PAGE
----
The News is a classical music/multimedia experience. JacobTV’s work has been compared to Andy Warhol, because both of them use found materials. Except that it was not until the 1980s that composers had the actual means to grab sound bites and manipulate them. JacobTV’s technique actually follows a more direct link with the American composer Steve Reich, who used tape loops and repetitive phrases to create harmonic patterns and minimalist musical concepts.
The News is not a film concerto or a traditional opera. The stage replicates a television studio. Wide-screen video monitors projects scenes of war, politics, disasters, celebrities, high society, pop culture, scandals, along with demonstrators from the Arab Spring and Occupy Wall Street. Accompanying this multimedia spectacle are two singing “news anchors” (an alto and a soprano) and the nine musicians of the Fulcrum Point New Music Ensemble of Chicago.
“I listen to the color of the speech,” JacobTV says. “Then I listen to the content of the speech. If I am inspired by timbre, sound, rhythm, melody and content, than I have my composition. The words are extremely important to me.”
When the piece premieres in Pittsburgh and Chicago, American politicians and celebrities will loom large. Some of video arias in the show feature:
- Sarah Palin and Glenn Beck in “Trust”
- Paris Hilton and Lady Gaga in “Fame”
- Hank Williams Jr. in “The Change”
- Michael Moore in “Perp Walk” (when visiting Occupy Wall Street last year)
- Governor Andrew Cuomo in “Mother Nature” (about hurricane Irene)
- US marine Rob Serra in “White Flag”
- Donald Rumsfeld and Charlie Rose in “Waterboarding”
- Pope Benedict in “La Pace” (a speech he gave on world peace).
Unfortunately Jacob TV, whose real name is Jacob ter Veldhuis, did not have time to Rick Santorum, who grossly mischaracterized euthanasia practices in the Netherlands during an appearance at a faith conference when he was still a candidate for the Republican presidential ticket. He overstated the rate of euthanasia and falsely claimed that the elderly are being killed against their will and wear “do not euthanize me” bracelets. His comments prompted a furious backlash in the Netherlands.
“I am following Rick Santorum, of course,” says Jacob TV. “Mr. Santorum seems to have a funny view of our country! He would be an excellent character for our opera, especially when he mentioned Holland. It was very tempting to do that, but composing music as well as video editing is a slow and time consuming process, and so at some point we had to stop following the actuality to prepare our first edition of The News. But news is ever breaking-never ending. Who knows? Mr.Santorum might be in it in our next edition.”
There is one politician who does loom large in The News: former Italian Prime Minister Silvio Berlusconi denying corruption charges. Interestingly, Americans will be able to see the video aria featuring Berlusconi, a section that was censored in Rome. At Maxxi gallery in Rome, the Dutch musician was scheduled to preview the Berlusconi selection from The News as part of a larger exhibition. Fearing repercussions from Berlusconi, the curators of the Maxxi gallery pulled this selection without telling JacobTV, who cried censorship.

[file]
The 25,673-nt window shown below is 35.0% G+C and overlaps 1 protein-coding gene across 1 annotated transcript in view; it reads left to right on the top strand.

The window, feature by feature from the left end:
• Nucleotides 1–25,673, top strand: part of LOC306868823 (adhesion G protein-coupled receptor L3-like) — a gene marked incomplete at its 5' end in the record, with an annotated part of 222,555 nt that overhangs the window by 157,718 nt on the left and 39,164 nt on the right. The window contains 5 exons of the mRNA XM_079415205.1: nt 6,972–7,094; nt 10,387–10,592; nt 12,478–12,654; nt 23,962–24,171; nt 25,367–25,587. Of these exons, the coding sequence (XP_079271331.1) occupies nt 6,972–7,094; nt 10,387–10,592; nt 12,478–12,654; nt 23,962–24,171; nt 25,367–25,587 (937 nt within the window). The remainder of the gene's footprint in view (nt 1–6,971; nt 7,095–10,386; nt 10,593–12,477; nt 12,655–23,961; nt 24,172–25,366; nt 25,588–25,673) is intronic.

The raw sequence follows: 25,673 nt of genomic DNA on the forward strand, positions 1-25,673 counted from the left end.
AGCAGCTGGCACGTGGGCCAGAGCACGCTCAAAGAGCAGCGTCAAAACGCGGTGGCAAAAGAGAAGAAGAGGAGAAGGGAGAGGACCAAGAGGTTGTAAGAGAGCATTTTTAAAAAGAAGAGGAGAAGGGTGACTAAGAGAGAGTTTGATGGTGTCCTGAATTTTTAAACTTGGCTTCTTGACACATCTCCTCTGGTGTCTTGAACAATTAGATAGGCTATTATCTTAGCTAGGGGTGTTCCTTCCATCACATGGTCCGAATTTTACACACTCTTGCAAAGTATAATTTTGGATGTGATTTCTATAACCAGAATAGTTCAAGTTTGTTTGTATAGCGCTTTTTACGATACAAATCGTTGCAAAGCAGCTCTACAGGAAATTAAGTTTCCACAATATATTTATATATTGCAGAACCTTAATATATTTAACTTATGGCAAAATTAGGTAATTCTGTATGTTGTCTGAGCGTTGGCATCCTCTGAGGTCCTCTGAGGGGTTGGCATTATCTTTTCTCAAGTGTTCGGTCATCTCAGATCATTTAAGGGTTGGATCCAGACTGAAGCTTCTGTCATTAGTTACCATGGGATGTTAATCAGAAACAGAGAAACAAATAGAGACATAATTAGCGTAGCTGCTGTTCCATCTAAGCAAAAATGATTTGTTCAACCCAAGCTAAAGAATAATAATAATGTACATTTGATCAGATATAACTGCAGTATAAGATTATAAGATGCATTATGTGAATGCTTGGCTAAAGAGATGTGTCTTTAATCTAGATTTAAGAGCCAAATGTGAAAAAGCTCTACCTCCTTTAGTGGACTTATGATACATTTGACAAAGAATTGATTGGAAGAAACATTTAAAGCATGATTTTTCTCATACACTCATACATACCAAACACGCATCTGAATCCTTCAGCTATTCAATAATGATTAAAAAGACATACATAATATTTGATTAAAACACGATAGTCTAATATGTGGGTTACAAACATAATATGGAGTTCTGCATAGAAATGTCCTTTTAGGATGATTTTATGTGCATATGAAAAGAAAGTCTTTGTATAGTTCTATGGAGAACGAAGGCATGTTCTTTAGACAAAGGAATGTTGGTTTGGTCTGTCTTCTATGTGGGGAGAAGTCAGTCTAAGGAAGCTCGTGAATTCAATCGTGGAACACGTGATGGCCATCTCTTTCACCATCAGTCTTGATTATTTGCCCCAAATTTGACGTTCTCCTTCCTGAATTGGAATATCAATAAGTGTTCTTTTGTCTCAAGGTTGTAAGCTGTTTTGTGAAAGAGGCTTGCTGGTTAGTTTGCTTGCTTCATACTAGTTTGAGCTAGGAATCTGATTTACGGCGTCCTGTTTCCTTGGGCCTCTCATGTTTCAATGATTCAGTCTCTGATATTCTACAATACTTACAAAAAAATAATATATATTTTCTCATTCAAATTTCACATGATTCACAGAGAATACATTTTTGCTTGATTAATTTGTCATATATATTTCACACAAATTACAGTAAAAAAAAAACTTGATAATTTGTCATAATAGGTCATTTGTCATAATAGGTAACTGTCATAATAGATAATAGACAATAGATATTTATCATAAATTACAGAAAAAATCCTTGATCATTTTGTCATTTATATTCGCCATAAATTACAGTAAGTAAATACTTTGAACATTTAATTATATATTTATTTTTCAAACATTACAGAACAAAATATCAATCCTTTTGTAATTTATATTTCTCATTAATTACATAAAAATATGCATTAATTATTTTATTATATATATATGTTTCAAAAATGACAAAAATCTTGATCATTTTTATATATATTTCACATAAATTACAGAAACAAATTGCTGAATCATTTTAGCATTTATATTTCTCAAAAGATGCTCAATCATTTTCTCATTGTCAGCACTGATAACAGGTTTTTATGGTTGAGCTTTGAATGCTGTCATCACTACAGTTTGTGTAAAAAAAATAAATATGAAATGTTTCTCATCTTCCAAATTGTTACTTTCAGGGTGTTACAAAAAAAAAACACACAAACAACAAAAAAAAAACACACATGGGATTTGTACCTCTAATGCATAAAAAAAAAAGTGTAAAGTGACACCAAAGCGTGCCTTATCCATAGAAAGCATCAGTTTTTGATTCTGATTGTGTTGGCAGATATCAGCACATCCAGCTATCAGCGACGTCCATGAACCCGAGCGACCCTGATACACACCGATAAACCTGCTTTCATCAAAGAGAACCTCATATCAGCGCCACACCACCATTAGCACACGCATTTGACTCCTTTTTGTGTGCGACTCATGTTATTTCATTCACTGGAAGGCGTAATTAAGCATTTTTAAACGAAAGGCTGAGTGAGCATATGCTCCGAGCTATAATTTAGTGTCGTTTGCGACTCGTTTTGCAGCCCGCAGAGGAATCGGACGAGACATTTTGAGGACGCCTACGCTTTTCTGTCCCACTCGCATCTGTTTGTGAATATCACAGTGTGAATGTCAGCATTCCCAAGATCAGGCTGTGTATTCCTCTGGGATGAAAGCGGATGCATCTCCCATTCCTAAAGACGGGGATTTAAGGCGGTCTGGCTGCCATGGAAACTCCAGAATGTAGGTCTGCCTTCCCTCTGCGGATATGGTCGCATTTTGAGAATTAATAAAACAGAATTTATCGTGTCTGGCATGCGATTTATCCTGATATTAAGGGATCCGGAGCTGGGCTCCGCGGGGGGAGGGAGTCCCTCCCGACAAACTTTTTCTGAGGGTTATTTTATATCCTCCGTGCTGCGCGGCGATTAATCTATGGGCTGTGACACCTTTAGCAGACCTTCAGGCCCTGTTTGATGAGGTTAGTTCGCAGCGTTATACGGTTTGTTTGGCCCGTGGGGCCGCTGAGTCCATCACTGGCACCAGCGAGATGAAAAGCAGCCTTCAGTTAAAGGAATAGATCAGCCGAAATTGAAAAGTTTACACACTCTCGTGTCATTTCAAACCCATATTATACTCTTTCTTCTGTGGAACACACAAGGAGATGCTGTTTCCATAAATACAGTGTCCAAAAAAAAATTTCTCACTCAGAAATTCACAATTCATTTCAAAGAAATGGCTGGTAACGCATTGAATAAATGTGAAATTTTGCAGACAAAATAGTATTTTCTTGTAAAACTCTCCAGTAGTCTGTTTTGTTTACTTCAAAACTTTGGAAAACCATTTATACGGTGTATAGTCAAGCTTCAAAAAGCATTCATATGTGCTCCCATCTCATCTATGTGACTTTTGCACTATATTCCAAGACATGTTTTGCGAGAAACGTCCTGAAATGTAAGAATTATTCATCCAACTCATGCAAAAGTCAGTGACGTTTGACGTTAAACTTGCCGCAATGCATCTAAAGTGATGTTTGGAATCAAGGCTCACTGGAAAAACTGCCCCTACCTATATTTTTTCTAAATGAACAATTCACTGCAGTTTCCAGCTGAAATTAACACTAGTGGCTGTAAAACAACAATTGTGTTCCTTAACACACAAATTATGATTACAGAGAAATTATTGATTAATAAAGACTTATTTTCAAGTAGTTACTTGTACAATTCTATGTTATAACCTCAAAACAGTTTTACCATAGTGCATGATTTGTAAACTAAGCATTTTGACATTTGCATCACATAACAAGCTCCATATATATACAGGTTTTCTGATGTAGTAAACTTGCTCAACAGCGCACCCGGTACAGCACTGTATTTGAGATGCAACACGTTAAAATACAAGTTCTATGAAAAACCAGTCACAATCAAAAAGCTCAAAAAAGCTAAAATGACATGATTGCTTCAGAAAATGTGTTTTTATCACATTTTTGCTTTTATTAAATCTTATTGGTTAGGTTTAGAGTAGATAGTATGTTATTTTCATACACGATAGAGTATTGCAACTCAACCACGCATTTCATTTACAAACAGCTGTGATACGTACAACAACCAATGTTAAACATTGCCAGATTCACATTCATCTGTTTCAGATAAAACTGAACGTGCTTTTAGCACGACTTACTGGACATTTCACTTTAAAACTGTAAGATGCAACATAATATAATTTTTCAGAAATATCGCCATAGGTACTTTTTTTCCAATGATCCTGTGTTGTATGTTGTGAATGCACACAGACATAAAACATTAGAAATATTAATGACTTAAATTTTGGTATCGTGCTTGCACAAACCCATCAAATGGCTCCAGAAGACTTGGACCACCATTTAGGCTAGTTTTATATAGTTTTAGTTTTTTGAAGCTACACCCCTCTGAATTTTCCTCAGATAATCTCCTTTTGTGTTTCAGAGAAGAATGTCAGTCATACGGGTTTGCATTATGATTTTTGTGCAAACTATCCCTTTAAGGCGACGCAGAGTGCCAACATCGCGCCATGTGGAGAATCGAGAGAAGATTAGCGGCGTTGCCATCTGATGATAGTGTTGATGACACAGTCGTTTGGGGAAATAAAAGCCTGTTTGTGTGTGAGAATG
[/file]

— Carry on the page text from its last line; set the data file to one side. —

This was not the first time JacobTV’s work has caused upset and scandal. For the 2008 world premiere of Lavinia Meijer’s Cities Change the Songs of Bird, JacobTV combined beautiful harp sounds with monologues of female drug addicts in the streets of New York. The juxtaposition was viewed by critics as promoting hatred toward American society. One critic said that JacobTV’s work is “another form of musical terrorism.”
JacobTV says that criticism really hurt. “I’m not like that,” he says. “I’m not that kind of person. I’m not pretending I am a wise guy. I am not a provocative type. I am a kind person. I am worried about the world. I want to comment on this world with my music, even though my music is abstract.”
He sees his musical work as closer to composing poetry. He says, “There was a French poet Guillaume Apollinaire. He used to walk through Paris and pick up sentences, and those sentences became the subjects of his poems. It was an early way of using found material. I have the liberty to be a poet.”
The Pittsburgh Cultural Trust presents the world premiere of THE NEWS
April 27, 2012, 7:30 PM Byham Theater, 101 6th St., Pittsburgh, PA 15222
Performed by Fulcrum Point New Music Project, Stephen Burns, Artistic Director
Featuring Lori Cotler, alto / konnakol / jazz vocalist; Josefien Stoppelenburg, lyric soprano
Tickets: $15-$30; trustarts.org or 412-456-6666.
Midwest premiere of THE NEWS
May 4 2012, 6 & 9 PM, Park West Theater, 322 W Armitage, Chicago